Uprising: An examination of sit-stand workstations, mental health and work ability in sedentary office workers, in Western Australia
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BACKGROUND: Office-based staff spend around three quarters of their work day sitting. People who sit for long periods while at work are at greater risk of adverse health outcomes. OBJECTIVE: The pilot study aimed to determine the effect of sit-stand workstations on office-based staff sedentary and physical activity behaviors, work ability and self-reported physical and mental health outcomes. METHODS: A two-group pre-post study design assessed changes in sedentary and physical activity behaviors (time spent sitting, standing and stepping and sit-stand transitions and number of steps taken) work ability and physical and mental health. Physical activity behaviors were measured using activPAL activity monitors and self-reported data on work ability and physical and mental health were collected using an online questionnaire. RESULTS: Relative to the controls (n=19), the intervention group (n=18) significantly decreased time spent sitting by 100 minutes (p<0.001) and increased standing time by 99 minutes (p<0.001). There was a decrease in self-reported current work ability when compared to lifetime best (p=0.008). There were no significant differences for all other sedentary behavior, other workability outcomes, physical health or mental health outcomes at follow-up. CONCLUSIONS: The Uprising Study found that sit-stand workstations are an effective strategy to reduce occupational sitting time in office-based workers over a one month period.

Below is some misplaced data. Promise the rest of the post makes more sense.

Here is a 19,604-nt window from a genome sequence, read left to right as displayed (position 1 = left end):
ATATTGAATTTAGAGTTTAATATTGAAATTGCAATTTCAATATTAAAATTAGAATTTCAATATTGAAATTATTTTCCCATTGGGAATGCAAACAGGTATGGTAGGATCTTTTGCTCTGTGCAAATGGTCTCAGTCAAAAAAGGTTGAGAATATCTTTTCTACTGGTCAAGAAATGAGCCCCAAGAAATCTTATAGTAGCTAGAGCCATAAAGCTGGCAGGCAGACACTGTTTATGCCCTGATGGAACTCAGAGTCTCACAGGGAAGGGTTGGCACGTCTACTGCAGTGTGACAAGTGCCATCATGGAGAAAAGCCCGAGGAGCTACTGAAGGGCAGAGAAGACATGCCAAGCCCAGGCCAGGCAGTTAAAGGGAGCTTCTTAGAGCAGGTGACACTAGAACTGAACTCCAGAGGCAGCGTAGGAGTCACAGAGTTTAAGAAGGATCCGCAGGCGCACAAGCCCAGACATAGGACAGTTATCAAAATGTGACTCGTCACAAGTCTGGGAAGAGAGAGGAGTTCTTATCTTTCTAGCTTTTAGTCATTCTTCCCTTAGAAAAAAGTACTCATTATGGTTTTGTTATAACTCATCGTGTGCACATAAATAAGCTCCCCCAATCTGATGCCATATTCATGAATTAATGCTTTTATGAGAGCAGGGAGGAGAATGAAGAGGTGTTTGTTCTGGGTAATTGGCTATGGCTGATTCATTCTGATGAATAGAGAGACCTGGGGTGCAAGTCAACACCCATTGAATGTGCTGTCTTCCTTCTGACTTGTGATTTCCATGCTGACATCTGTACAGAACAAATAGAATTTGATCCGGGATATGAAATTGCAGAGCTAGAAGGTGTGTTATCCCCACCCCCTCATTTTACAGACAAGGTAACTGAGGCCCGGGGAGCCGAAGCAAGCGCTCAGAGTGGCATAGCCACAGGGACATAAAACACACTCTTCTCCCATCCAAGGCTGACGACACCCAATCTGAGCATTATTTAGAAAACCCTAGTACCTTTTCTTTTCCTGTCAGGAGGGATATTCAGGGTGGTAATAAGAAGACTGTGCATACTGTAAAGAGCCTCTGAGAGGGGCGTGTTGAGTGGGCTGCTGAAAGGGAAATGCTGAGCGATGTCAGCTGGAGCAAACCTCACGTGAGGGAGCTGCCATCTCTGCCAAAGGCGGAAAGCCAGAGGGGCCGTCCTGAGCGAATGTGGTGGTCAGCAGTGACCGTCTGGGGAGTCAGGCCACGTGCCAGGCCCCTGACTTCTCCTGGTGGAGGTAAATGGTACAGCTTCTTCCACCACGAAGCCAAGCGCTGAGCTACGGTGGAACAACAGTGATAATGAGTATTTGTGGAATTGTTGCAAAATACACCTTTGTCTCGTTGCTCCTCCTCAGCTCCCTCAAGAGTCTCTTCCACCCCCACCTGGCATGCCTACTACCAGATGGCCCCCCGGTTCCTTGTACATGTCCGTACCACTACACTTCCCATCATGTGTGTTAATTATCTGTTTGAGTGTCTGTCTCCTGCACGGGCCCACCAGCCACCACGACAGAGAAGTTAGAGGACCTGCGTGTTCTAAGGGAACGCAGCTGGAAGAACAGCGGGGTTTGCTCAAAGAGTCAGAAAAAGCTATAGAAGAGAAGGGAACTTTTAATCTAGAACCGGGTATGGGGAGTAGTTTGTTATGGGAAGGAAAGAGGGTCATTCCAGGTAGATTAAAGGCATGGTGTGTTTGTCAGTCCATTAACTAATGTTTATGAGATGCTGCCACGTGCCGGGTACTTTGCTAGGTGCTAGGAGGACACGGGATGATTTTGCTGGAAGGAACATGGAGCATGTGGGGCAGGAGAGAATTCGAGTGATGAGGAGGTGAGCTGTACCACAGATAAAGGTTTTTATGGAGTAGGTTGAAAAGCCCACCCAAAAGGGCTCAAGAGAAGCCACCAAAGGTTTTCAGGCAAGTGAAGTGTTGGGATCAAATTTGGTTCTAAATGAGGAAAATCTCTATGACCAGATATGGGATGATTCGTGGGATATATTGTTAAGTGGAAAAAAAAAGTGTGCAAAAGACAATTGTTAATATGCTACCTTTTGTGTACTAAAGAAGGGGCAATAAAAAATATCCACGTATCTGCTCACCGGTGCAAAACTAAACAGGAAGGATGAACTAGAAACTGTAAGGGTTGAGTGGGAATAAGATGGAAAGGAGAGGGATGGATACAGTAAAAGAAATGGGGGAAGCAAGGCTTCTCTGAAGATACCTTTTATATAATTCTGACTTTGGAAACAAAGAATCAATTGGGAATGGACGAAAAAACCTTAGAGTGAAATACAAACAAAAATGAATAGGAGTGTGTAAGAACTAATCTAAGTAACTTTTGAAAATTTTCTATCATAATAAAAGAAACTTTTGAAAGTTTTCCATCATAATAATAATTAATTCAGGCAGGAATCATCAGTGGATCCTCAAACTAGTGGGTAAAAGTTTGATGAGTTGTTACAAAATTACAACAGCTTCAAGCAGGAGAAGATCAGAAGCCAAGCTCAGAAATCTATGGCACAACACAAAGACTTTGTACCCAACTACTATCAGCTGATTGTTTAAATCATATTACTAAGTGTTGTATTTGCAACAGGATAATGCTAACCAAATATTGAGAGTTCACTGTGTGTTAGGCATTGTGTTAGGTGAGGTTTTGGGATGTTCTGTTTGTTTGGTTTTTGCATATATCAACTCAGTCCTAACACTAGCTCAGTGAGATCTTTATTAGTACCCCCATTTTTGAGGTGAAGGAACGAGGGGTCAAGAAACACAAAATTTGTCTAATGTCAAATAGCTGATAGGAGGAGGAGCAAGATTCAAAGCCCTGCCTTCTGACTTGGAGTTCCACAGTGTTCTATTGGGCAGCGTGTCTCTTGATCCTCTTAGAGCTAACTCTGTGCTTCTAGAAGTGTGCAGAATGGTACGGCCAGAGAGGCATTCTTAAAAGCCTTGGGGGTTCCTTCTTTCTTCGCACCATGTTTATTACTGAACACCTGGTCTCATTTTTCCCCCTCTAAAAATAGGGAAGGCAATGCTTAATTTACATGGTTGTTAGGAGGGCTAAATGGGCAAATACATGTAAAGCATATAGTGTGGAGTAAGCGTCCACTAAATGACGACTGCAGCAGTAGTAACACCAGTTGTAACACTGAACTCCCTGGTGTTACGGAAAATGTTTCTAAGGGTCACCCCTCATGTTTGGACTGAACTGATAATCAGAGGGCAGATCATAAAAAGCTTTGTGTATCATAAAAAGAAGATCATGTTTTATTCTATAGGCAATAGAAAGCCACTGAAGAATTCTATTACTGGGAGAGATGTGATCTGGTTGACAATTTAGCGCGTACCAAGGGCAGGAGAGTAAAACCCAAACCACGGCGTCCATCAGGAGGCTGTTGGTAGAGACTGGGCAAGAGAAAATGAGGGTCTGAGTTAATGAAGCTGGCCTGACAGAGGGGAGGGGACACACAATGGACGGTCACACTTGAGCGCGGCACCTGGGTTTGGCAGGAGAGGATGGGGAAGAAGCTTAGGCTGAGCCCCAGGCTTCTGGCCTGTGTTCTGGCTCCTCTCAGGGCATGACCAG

The final publication is available at IOS Press through http://dx.doi.org/10.3233/WOR-162410
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